To further explore the anabolic action of MS-Hu6, and to replicate our dataset in C.J.R.’s lab, 6-week-old female mice were ovariectomized, followed at 24 weeks of age by injection of MS-Hu6 or human IgG, daily, at 100 µg/day, for 4 weeks and then 50 µg/day for a further 4 weeks. Total body and femoral BMD measured by PIXImus was increased significantly in mice treated with MS-Hu6 (Figure 1F, Figure 1—source data 1). The µCT of the femoral epiphysis showed increased BV/TV (p=0.079), Tb.N (p=0.057) and connectivity density (Conn.D; p<0.05), reduced trabecular spacing (Tb.Sp; p<0.05), and no change in Tb.Th (Figure 1G, Figure 1—source data 1). Cortical thickness (Ct.Th) also increased significantly with MS-Hu6 (Figure 1G, Figure 1—source data 1). Expectedly, these anabolic effects were not seen in similarly treated C3H/HeJ mice, which are known to display a high bone mass phenotype (Figure 1—figure supplement 1, Figure 1—figure supplement 1—source data 1; Bouxsein et al., 2005). Overall, therefore, our data show that consistent with previous studies using our polyclonal antibody (Zhu et al., 2012a), MS-Hu6 displays a potent action in stimulating new bone formation and thus replenishing lost bone. A further dose-finding studies are currently underway to determine the minimum effective and maximum tolerated doses of MS-Hu6 in relation to its anabolic action on bone.

Pharmacokinetics of MS-Hu6

Pharmacokinetic studies were performed in three mouse models—C57BL/6, CD1, and Tg32 mice—using 89Zr-labeled, unconjugated, or biotinylated MS-Hu6. For 89Zr labeling, MS-Hu6 was incubated with the chelator DFO-p-NCS for 3 hr, followed by incubation with 89Zr-oxalate for 1 hr at 37°C, ultrafiltration (10 kDa cut-off), and thin layer chromatography for quality check (van de Watering et al., 2014; see Methods). 89Zr-MS-Hu6 was injected as a single dose of 250 µCi (~250 µg) into the retro-orbital sinus of 3-month-old male C57BL/6 mice (two combined experiments, N=5 mice each). For γ-counting few drops of blood were drawn from the tail vein at 5, 30, and 60 min, and then at 2, 4, 24, 48, 72, and 120 hr. There was an increase in serum 89Zr-MS-Hu6 levels to a Cmax of 17.4% injected dose per gram of blood, or ~87 µg/mL, which was followed by a gradual decay of radioactivity with a β phase t½ of 29 hr (Figure 2A, Figure 2—source data 1).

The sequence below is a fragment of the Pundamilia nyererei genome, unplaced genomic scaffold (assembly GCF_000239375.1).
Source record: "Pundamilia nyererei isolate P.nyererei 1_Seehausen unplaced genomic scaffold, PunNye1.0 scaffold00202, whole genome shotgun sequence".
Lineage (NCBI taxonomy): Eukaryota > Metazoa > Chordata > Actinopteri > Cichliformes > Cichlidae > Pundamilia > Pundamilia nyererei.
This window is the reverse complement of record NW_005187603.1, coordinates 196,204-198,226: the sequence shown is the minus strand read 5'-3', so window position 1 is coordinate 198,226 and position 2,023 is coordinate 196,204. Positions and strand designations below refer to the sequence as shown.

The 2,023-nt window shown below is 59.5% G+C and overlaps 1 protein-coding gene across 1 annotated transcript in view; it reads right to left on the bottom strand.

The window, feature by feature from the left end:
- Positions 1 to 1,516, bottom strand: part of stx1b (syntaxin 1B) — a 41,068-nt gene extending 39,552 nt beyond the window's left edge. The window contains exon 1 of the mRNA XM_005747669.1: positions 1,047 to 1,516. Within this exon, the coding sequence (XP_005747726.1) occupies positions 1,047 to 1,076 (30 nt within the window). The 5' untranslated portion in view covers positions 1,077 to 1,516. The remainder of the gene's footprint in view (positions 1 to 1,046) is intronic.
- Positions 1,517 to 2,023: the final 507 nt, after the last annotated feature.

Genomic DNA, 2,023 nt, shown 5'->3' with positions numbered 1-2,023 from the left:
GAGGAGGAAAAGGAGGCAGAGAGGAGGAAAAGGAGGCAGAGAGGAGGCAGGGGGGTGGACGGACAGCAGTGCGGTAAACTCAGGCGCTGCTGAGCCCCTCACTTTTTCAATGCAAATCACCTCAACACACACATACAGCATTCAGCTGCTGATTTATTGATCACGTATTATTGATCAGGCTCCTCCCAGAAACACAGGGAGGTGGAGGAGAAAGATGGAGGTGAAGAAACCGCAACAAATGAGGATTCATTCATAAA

Pharmacokinetics of MS-Hu6.

Plasma levels, Cmax and β phase t½ values for MS-Hu6 injected into C57BL/6 mice (250 µCi of 89Zr-MS-Hu6, N=5 mice per experiment followed longitudinally, two combined experiments) (A), CD1 mice (200 µg biotinylated MS-Hu6, N=3–4 mice per time point) (B), Tg32 mice (250 µCi of 89Zr-MS-Hu6, N=5 mice followed longitudinally) (C), and Tg32 mice (200 µg unconjugated MS-Hu6, N=5 mice followed longitudinally) (D). Data are presented as mean ± SEM.

As C57BL/6 mice are inbred strains, we attempted to validate the pharmacokinetic studies in an outbred strain—CD1. The latter mice display genetic diversity reminiscent of the human population and are used widely for toxicology and efficacy testing (Annas et al., 2013). For biotinylation, MS-Hu6 was incubated in the presence of N-hydroxysuccinimide ester-biotin in NaHCO3 (pH 8), and the product was purified through ultrafiltration (10 kDa cut-off; see Methods). Biotinylated MS-Hu6 (200 µg) was injected intraperitoneally with blood sampling by cardiac puncture at 2, 4, 24, 48, 72, 144, 336, 720, and 1440 hr (N=3–4 mice per time point), and ELISA-based measurements through capture by streptavidin-HRP. This yielded a Cmax of 69.8 µg/mL and a β phase t½ of 41 hr (Figure 2B, Figure 2—source data 1).

To enable mouse-to-human comparisons, we studied the pharmacokinetics of MS-Hu6 in Tg32 mice. These mice express the FCGRT transgene encoding the human FcRn receptor on chromosome 2 on an Fcgrt-/- background. The Tg32 mice show decreased plasma clearance of human IgG-based therapeutics—thus, more closely mimicking human pharmacokinetics than C57BL/6 mice. We injected 3-month-old male Tg32 mice with 89Zr-MS-Hu6 (~250 µCi or 250 µg) into the retro-orbital sinus followed by sampling at 1, 18, 24, 48, 72, 144, 192, 216, and 240 hr (N=5 mice). Expectedly, the β phase t½ increased to 4 days (97 hr), with a Cmax of 11.9% injected dose per gram of blood, or ~59.5 µg/mL (Figure 2C, Figure 2—source data 1). We further studied the profile of i.p. administered unconjugated MS-Hu6 in Tg32 mice by injecting a single bolus dose of 200 µg and measuring human IgG by an in-house sandwich ELISA in which anti-human Fc and Fab were used to capture and detect bound MS-Hu6, respectively (N=5 mice). This yielded Cmax of 27.3 µg/mL, with β phase t½ of 7.5 days (180 hr; Figure 2D, Figure 2—source data 1). Of note is that the β phase t½ for i.v. trastuzumab, currently in human use, is ~8.5 days in Tg32 mice (Low et al., 2020)—this latter β decay translates into 21-day dosing intervals.

Biodistribution and excretion of MS-Hu6